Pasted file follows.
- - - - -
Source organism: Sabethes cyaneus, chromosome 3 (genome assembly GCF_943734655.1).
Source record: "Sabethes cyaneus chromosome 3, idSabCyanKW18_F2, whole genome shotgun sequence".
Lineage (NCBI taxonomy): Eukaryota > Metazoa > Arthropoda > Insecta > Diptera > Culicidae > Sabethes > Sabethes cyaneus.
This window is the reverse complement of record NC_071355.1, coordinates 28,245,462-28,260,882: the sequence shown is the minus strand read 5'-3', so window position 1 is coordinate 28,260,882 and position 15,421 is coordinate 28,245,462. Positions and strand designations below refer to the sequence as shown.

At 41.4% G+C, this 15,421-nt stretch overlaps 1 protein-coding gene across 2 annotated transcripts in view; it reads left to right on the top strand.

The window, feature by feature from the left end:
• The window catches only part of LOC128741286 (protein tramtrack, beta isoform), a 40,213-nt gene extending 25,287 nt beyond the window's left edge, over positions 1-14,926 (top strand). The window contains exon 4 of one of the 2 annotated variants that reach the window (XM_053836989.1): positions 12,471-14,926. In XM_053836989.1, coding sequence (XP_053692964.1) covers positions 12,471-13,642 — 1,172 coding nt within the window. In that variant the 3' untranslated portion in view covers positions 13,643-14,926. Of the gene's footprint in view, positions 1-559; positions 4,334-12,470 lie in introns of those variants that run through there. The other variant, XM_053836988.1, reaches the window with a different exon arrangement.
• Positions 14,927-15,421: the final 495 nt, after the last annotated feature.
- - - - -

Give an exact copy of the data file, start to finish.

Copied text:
Source organism: Sabethes cyaneus, chromosome 3 (genome assembly GCF_943734655.1).
Source record: "Sabethes cyaneus chromosome 3, idSabCyanKW18_F2, whole genome shotgun sequence".
Lineage (NCBI taxonomy): Eukaryota > Metazoa > Arthropoda > Insecta > Diptera > Culicidae > Sabethes > Sabethes cyaneus.
This window is the reverse complement of record NC_071355.1, coordinates 28,245,462-28,260,882: the sequence shown is the minus strand read 5'-3', so window position 1 is coordinate 28,260,882 and position 15,421 is coordinate 28,245,462. Positions and strand designations below refer to the sequence as shown.

At 41.4% G+C, this 15,421-nt stretch overlaps 1 protein-coding gene across 2 annotated transcripts in view; it reads left to right on the top strand.

The window, feature by feature from the left end:
• The window catches only part of LOC128741286 (protein tramtrack, beta isoform), a 40,213-nt gene extending 25,287 nt beyond the window's left edge, over positions 1-14,926 (top strand). The window contains exon 4 of one of the 2 annotated variants that reach the window (XM_053836989.1): positions 12,471-14,926. In XM_053836989.1, coding sequence (XP_053692964.1) covers positions 12,471-13,642 — 1,172 coding nt within the window. In that variant the 3' untranslated portion in view covers positions 13,643-14,926. Of the gene's footprint in view, positions 1-559; positions 4,334-12,470 lie in introns of those variants that run through there. The other variant, XM_053836988.1, reaches the window with a different exon arrangement.
• Positions 14,927-15,421: the final 495 nt, after the last annotated feature.